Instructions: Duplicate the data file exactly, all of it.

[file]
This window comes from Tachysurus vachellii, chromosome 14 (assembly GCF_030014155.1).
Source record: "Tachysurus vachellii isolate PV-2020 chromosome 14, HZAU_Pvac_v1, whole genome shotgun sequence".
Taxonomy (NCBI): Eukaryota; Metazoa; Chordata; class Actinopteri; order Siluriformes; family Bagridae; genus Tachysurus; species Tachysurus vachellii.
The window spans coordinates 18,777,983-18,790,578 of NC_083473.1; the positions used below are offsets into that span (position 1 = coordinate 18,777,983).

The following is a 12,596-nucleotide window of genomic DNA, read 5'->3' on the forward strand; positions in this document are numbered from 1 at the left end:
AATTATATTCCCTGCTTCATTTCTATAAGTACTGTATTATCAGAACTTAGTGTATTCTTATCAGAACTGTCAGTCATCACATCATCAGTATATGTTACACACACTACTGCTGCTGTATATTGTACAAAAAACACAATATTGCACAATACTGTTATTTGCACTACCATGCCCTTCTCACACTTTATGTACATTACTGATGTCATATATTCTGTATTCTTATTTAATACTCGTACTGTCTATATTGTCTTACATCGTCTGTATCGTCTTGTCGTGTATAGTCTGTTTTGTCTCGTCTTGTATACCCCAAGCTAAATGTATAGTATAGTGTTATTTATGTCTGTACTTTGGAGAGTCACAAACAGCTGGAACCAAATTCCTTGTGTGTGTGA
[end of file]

This window comes from Tachysurus vachellii, chromosome 14 (assembly GCF_030014155.1).
Source record: "Tachysurus vachellii isolate PV-2020 chromosome 14, HZAU_Pvac_v1, whole genome shotgun sequence".
Taxonomy (NCBI): Eukaryota; Metazoa; Chordata; class Actinopteri; order Siluriformes; family Bagridae; genus Tachysurus; species Tachysurus vachellii.
The window spans coordinates 18,777,983-18,790,578 of NC_083473.1; the positions used below are offsets into that span (position 1 = coordinate 18,777,983).

The following is a 12,596-nucleotide window of genomic DNA, read 5'->3' on the forward strand; positions in this document are numbered from 1 at the left end:
AATTATATTCCCTGCTTCATTTCTATAAGTACTGTATTATCAGAACTTAGTGTATTCTTATCAGAACTGTCAGTCATCACATCATCAGTATATGTTACACACACTACTGCTGCTGTATATTGTACAAAAAACACAATATTGCACAATACTGTTATTTGCACTACCATGCCCTTCTCACACTTTATGTACATTACTGATGTCATATATTCTGTATTCTTATTTAATACTCGTACTGTCTATATTGTCTTACATCGTCTGTATCGTCTTGTCGTGTATAGTCTGTTTTGTCTCGTCTTGTATACCCCAAGCTAAATGTATAGTATAGTGTTATTTATGTCTGTACTTTGGAGAGTCACAAACAGCTGGAACCAAATTCCTTGTGTGTGTGA